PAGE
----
Public interest interventions in judicial review cases
5 October 2012
The Scotch Whisky Association and others are challenging the competence of the Alcohol (Minimum Pricing) (Scotland) Act 2012 in a petition for judicial review in the Court of Session.
Lord Hodge has made a ground breaking order in the petition by granting an alcohol charity, Alcohol Focus Scotland, leave to intervene in writing in the public interest. He also fixed liability for legal expense occasioned by the intervention in advance, on the basis that there will be no expenses due to or by either party ( CSOH 156).
His order followed the first contested application to intervene under the public interest intervention provisions in RCS 58.8A in Scotland. Although RCS 58.8A has been in place since 2000, it has almost never been used (the only known use of it appears to be the First Minister for Wales intervening in writing, unopposed, at first instance in Axa). This contrasts with the position in the Supreme Court where interventions are relatively common. The rationale for public interest interventions in judicial review cases is that third party participation can enhance judicial decision making by ensuring relevant viewpoints other than the parties to the action are before the judge. Third party intervention recognises that public law cases may have implications beyond the parties themselves, and that they are about public accountability rather than private dispute. So the aim of RCS 58.8A is to advance the interests of justice by facilitating third party participation. Lord Hodge’s decision indicates a willingness on the part of the Court of Session to allow interventions that are relevant and assist the court.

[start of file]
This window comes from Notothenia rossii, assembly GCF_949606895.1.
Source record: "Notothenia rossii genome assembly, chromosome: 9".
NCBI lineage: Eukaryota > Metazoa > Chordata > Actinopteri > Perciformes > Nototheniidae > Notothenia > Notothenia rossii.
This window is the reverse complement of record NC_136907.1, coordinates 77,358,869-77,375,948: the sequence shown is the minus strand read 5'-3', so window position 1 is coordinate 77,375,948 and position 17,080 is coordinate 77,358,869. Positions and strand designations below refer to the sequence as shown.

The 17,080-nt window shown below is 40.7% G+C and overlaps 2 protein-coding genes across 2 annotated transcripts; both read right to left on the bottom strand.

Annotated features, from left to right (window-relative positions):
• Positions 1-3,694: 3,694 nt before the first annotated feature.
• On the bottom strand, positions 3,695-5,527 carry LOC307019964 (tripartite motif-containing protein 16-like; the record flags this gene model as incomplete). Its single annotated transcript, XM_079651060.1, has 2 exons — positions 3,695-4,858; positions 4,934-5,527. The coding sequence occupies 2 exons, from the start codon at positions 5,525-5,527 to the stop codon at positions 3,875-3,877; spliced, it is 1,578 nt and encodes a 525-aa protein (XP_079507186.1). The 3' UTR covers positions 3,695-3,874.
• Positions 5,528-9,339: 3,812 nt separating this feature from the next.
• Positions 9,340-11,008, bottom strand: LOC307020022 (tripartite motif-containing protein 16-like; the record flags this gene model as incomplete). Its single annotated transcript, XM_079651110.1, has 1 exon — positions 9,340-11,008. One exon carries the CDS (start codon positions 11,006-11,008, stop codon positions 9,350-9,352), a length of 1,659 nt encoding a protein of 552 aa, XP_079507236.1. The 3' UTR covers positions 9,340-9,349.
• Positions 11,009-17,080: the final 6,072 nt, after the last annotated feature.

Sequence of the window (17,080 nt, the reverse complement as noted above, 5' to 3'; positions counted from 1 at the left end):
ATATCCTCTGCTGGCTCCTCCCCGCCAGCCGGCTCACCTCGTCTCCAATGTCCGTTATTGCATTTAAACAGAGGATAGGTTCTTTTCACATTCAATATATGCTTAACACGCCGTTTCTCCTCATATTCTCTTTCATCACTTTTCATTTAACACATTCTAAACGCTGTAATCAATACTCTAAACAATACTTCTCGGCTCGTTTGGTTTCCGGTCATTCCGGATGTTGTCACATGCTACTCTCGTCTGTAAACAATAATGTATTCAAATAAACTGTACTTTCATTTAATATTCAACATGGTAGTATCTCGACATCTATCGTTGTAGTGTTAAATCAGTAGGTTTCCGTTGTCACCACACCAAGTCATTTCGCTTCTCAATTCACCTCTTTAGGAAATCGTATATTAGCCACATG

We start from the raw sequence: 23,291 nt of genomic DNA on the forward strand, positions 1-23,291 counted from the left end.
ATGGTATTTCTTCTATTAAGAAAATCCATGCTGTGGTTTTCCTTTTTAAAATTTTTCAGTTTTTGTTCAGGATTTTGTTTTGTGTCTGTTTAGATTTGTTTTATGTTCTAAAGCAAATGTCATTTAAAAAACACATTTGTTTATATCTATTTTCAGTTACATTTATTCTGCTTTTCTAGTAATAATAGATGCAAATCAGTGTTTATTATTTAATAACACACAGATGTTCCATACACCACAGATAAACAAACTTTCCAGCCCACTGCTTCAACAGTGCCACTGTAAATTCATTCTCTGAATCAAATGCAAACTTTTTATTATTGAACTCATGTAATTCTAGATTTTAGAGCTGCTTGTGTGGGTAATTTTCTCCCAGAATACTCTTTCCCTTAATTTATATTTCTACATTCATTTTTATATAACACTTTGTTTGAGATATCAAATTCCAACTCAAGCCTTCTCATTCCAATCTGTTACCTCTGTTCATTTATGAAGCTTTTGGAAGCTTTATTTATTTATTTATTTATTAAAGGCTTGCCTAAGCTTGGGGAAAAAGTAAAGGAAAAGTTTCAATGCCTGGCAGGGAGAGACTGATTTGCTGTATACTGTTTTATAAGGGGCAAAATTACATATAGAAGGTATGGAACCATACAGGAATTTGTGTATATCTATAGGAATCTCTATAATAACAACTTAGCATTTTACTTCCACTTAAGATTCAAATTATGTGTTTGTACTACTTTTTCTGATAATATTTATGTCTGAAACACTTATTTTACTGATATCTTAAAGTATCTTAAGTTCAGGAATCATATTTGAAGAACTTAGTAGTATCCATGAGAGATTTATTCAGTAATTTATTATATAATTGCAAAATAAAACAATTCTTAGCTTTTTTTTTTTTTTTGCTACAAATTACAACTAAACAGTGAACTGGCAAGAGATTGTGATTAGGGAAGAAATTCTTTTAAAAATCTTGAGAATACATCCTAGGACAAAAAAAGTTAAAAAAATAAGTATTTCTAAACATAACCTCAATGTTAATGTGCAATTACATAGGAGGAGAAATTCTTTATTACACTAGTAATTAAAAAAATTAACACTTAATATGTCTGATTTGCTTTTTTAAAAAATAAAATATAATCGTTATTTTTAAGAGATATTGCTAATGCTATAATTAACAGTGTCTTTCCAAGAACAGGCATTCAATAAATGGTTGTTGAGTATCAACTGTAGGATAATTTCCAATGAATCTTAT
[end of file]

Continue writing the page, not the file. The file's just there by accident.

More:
Lord Hodge was willing to make a protective expenses order, providing in advance that the intervention is on the basis that parties will bear their own expenses occasioned by the intervention. Legal expense is likely to have been a significant factor in the paucity of public interest interventions in the Court of Session. In particular, the risk of having to bear parties’ costs as well as the intervener’s costs is one many potential interveners cannot afford to take. Lord Hodge’s decision not only enabled Alcohol Focus Scotland to intervene, but will be of comfort to charities and NGOs seeking to intervene in public interest cases in the future.
Anna Poole QC acted for Alcohol Focus Scotland, Morag Ross for the petitioners, and Alastair Duncan QC for the Scottish Ministers.
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